Description: A variety of prickly pear species grow in the Southwest, all with large fleshy pads and dark red to purple fruits.
Dye: Ground up cochineal (a scale insect that feeds on prickly pear) were processed by native peoples to create red or purple textile dyes. In Europe this color of dye was so rare that only royalty could afford it. In some kingdoms the colors “royal purple”(derived from a sea cucumber) and, after discovery of the New World, royal crimson from cochineal, were reserved for the king by law. Cultivation and export of cochineal dye became a major economic activity, and its source was kept secret for many years.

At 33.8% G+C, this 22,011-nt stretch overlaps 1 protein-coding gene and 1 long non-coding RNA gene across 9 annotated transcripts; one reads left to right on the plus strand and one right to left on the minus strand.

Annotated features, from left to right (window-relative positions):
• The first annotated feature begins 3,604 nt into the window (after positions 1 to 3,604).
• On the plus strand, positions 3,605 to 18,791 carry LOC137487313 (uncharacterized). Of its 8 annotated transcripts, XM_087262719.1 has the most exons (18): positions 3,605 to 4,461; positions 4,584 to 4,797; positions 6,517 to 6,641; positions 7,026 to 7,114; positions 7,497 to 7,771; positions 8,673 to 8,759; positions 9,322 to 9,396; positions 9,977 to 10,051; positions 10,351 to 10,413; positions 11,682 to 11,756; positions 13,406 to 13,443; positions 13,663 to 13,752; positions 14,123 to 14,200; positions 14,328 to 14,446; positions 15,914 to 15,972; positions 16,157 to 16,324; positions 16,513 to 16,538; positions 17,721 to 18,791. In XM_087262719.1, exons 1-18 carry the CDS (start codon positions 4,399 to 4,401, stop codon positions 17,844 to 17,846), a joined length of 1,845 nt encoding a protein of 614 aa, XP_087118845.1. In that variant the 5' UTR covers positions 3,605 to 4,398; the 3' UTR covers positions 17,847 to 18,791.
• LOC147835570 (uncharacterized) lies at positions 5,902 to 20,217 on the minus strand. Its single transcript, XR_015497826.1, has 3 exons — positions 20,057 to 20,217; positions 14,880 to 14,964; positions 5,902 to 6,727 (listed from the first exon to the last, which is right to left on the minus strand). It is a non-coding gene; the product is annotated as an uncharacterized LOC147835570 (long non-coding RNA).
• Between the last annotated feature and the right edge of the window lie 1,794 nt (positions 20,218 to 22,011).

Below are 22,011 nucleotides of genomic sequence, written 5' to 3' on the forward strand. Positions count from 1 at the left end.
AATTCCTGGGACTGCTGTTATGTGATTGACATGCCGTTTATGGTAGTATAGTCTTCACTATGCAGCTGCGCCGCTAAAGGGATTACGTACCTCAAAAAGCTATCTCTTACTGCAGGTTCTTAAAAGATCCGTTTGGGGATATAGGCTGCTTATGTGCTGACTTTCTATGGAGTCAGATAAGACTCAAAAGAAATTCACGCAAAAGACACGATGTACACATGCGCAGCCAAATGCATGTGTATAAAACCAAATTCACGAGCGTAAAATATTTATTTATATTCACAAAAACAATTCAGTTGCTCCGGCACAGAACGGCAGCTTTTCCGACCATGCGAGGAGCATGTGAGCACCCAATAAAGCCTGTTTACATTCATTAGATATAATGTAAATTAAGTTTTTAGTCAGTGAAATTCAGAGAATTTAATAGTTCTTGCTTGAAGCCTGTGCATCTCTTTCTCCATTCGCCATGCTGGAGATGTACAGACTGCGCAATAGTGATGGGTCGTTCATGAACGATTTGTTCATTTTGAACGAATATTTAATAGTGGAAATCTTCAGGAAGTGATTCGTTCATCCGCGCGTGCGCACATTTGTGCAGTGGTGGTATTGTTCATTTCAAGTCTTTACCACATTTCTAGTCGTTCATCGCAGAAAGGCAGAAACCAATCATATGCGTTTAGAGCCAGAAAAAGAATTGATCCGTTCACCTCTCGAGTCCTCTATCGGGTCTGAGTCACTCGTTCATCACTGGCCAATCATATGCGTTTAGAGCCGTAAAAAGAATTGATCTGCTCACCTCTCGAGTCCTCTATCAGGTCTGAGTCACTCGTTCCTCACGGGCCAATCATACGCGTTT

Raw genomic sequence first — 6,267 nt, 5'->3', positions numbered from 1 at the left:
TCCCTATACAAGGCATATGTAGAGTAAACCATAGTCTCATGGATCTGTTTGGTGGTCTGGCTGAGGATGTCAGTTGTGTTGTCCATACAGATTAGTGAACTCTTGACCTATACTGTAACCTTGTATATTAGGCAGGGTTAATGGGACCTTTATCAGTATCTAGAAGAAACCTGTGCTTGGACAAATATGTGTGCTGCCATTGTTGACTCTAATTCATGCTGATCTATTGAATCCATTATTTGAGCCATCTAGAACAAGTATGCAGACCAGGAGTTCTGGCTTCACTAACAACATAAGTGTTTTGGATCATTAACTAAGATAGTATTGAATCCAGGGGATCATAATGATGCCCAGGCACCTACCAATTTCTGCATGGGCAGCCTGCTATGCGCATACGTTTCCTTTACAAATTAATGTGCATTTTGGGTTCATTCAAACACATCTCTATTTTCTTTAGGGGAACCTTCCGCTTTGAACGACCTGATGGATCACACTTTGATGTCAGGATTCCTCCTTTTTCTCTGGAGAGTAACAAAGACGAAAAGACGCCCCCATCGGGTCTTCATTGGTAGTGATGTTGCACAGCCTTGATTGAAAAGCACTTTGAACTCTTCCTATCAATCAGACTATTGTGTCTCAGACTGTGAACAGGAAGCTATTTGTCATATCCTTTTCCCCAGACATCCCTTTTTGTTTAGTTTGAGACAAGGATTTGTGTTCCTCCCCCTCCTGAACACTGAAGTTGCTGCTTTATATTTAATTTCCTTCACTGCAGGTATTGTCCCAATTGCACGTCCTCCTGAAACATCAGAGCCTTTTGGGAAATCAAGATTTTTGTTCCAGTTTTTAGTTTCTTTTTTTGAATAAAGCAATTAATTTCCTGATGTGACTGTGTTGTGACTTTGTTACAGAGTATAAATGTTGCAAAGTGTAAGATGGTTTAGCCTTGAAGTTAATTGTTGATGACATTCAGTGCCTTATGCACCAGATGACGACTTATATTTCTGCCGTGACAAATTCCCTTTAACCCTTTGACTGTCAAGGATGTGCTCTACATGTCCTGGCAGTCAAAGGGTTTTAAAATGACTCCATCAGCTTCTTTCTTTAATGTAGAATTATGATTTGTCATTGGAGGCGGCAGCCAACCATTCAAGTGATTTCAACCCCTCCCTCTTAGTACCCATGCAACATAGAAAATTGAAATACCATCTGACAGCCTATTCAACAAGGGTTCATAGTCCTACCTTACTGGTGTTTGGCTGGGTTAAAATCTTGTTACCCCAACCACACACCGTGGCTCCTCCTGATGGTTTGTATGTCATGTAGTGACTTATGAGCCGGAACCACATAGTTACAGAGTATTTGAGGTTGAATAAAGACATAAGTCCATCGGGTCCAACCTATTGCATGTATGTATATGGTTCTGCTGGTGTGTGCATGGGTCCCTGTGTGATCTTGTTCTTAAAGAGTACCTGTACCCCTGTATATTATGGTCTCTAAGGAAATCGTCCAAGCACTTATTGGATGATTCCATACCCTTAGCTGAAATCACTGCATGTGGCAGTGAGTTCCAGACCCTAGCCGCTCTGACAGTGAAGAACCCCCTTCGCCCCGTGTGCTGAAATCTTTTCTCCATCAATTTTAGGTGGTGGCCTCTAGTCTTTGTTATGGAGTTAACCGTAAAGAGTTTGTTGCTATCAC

Other uses: Pads and fruit may be prepared as food or beverage by Acoma, Apache, Laguna, Cochiti, Havasupai, Hopi, Isleta, Navajo, Papago, Pima. Isleta have used dried pulp for candlemaking. Also used for medicinal/ceremonial/symbolic purposes by several groups.
Kimberley A. Ryan, Northern Arizona University Anthropology Laboratories